By those within and outside the church, this Sunday is commonly designated Easter Sunday. While that designation is most certainly true it can also lead to an unfortunate reduction in the historic observance and celebration of Easter. Contemporary observances of Easter–both within and outside the church–often reductionistically focus on just one Sunday designated Easter. Like with
many Christmas celebrations, it’s here today and gone tomorrow. But this is not the way the vast majority of Christians have and will celebrate Easter. Historically and traditionally Easter–similar to Christmas–is an extensive celebration lasting fifty days and has come to be known as the time of Eastertide. This Sunday is actually the first Sunday of Easter and there will be seven more after it. For the next seven weeks we will sing pointed songs about the resurrection and begin the service with the Easter refrain: Christ is risen! He is risen indeed!
Easter is the fifty-day period of feasting
While Lent was the forty-day period of fasting, Easter is the fifty-day period of feasting. One writer from another generation noted, “Easter Sunday and Christmas Day; the two best days for the stomach (O’ Sullivan, 6 Apr. 1828). Likewise, dating back to the fourth century, the Council of Nicea (A.D. 325) which is usually thought of as a council that took up the trinity and the divine nature of Christ–which it did–also weighed in on Easter celebrations when it ruled that during the period of Easter two practices commonly kept during the rest of the year were forbidden: fasting and kneeling.
N.T. Wright gets at this when he suggests:
But my friends, we are Easter people! We stand on resurrection ground. Easter is not only our greatest party (much greater by the way than Christmas—whatever you do on Christmas you ought to do ten times as much at Easter); Easter is the only reason we are here at all! St. Paul says in 1 Corinthians, “If Christ is not raised, your faith is futile and you are still in your sins.” Without Easter, Jesus of Nazareth would be a curious historical footnote. Without Easter, the world would still be divided into waiting Jews and puzzled pagans.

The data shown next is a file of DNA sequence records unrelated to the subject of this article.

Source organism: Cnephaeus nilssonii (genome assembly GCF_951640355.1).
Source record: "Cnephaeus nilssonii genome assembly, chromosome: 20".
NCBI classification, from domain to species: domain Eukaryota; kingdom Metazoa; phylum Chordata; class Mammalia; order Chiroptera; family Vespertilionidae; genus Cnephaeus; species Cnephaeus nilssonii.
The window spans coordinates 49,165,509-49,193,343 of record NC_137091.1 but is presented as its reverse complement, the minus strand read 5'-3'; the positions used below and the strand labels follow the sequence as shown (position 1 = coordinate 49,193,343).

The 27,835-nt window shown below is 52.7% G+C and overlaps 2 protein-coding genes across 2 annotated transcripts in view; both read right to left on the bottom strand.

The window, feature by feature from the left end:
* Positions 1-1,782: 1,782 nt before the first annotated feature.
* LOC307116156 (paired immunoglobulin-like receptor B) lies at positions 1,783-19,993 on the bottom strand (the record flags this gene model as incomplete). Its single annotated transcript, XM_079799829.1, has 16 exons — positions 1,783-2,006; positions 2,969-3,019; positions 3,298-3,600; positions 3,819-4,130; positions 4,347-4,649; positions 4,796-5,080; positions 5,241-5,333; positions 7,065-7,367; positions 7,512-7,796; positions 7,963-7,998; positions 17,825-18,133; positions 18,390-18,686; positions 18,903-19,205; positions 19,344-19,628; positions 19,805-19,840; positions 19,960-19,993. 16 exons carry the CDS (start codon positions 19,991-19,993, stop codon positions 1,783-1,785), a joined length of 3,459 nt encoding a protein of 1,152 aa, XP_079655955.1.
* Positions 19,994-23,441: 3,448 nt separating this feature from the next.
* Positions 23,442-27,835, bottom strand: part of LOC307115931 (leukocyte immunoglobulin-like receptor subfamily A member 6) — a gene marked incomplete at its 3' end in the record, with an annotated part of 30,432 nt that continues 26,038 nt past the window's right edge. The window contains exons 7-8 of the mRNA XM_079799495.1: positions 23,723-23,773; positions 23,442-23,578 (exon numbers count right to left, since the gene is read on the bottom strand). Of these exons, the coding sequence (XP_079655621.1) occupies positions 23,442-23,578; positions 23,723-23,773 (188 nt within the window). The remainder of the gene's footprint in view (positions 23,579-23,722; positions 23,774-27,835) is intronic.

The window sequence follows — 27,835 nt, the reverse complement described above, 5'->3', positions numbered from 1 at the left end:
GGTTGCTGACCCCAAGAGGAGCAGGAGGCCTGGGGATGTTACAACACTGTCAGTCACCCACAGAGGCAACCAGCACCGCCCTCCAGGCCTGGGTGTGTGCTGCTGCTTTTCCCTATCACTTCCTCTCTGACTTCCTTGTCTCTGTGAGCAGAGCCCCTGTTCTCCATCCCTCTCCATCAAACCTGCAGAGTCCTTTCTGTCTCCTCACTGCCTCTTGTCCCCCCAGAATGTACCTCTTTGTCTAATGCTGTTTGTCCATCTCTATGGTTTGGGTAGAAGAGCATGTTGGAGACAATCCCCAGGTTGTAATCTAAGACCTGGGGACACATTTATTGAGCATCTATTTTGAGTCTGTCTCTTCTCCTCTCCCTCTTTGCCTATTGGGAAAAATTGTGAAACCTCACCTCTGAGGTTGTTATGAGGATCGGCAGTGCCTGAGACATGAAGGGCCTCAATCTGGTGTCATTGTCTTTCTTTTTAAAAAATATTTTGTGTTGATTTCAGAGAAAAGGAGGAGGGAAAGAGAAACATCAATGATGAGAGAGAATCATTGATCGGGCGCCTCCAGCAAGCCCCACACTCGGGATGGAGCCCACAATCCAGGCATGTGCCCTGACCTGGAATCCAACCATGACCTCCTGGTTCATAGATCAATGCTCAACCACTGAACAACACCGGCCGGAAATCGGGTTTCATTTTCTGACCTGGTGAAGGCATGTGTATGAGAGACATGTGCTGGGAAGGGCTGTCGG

So why, when we get to Easter Day, do we not celebrate wildly, lavishly, gloriously, at great length, and with studied disregard for normal propriety?
I don’t know how you do it here, but in my tradition today, alas, after forty days of Lenten fasts, and three days of deep and serious concentration on the meaning of the cross, we have precisely one morning of Easter festivities. And then people disappear, exhausted by the rigors of Holy Week, the clergy go on holiday, and the only celebration that is left is eating up the remains of the chocolate Easter eggs!
No, we should make Easter a forty-day celebration. If Lent is that long, Easter should be at least that long, all the way to Ascension. We should meet regularly for Easter parties. We should drink champagne at breakfast. We should renew baptismal vows with splashing water all over the place.
And we should sing and dance and blow trumpets and put out banners in the streets. And we should invite the homeless people to parties and we should go around town doing random acts of generosity and celebration. We should be doing things which would make our sober and serious neighbors say, “What is the meaning of this outrageous party?”
So during this Easter rejoice! Celebrate the victory of God. Hopefully we will come to look forward to Eastertide and not just Easter. Roll tide. Roll tide, roll.